Pets 101: Why Do Dogs Howl?

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Howling is a form of communication among dogs. Sometimes, it can be annoying but, in most cases, it's completely normal behavior.

While there are many theories on why dogs howl, no one knows exactly why they do it. While it is known that dogs howl to communicate, to get attention or announce their presence, there is no single answer for the behavior. Because it's difficult to study wolves in the wild due to their unpredictable behavior, there is limited research on howling. Most of the focus is on more common behavior, such as barking or human and dog interaction.

Howling and Communication
As dogs' distant relatives, wolves howl to communicate with the pack about their location or to keep other animals away. It might be that this behavior is ingrained in them as well. This could translate to a domestic dog howling at sirens, people or other dogs as a way to let them know where they are. Some breeds, like malamutes and huskies, tend to howl more often than others, as stated by petMD. Howling isn't a problem and is just a natural mode of expression for most dogs unless it's coupled with aggression toward other people or pets.

Separation Anxiety and Medical Issues
Some dogs howl because of separation anxiety. If this behavior occurs when the dog is alone for periods of time, it's likely because the dog experiences stress and anxiety when separated from its family. This might also be combined with other symptoms like inappropriate elimination, destruction of property or pacing. If this is the case, it's best to contact a veterinarian for conditioning and treatment. Another possible reason for howling can be illness or injury, so if your dog starts howling for no reason or it's accompanied by other unusual behavior, it's best to contact a vet to rule out any possible medical issues.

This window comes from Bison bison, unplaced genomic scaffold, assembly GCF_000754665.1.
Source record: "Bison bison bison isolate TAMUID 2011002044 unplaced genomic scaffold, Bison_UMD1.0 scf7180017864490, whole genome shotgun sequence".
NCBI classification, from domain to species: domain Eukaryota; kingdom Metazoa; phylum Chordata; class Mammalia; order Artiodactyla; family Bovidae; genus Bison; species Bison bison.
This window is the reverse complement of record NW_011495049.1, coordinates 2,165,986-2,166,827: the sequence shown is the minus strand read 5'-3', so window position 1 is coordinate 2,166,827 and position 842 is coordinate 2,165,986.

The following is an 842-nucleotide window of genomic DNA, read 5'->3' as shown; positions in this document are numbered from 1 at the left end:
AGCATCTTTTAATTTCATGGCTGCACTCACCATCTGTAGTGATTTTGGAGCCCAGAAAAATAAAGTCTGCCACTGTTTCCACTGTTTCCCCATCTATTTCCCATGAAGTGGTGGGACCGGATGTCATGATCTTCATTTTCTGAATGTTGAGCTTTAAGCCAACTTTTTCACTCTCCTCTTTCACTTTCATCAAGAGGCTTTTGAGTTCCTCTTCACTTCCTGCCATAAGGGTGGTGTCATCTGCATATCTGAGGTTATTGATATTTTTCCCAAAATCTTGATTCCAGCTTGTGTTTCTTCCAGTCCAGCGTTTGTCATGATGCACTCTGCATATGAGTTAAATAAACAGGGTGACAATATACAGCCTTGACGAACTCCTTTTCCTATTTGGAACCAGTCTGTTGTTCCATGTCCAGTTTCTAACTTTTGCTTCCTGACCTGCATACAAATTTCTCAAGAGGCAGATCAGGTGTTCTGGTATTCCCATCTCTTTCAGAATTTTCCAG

How to Minimize Problematic Howling
Some dogs howl to get attention from humans or to ask for things they want like toys and food. It is possible to discourage this behavior using a few different methods, as reported by WebMD. Don't scold the dog for this behavior, and instead teach it that howling won't get it what it wants. Try to completely ignore the dog when it howls. Don't talk to it, look at it or touch it. This reinforces that howling won't get it any type of attention, negative or otherwise. One way to reinforce good behavior, such as when the dog is being quiet, is to give it treats or attention. If the dog is howling, wait for the behavior to stop for at least five seconds before giving attention or rewarding it.

If your dog howls when it's alone, try to spend more quality time when you're together. Dogs are social animals, and the more love and attention you can provide while you're together, the better. Take the dog for walks, spend more time playing, try fun training classes and provide the dog with more toys when it has to be alone for long periods of time.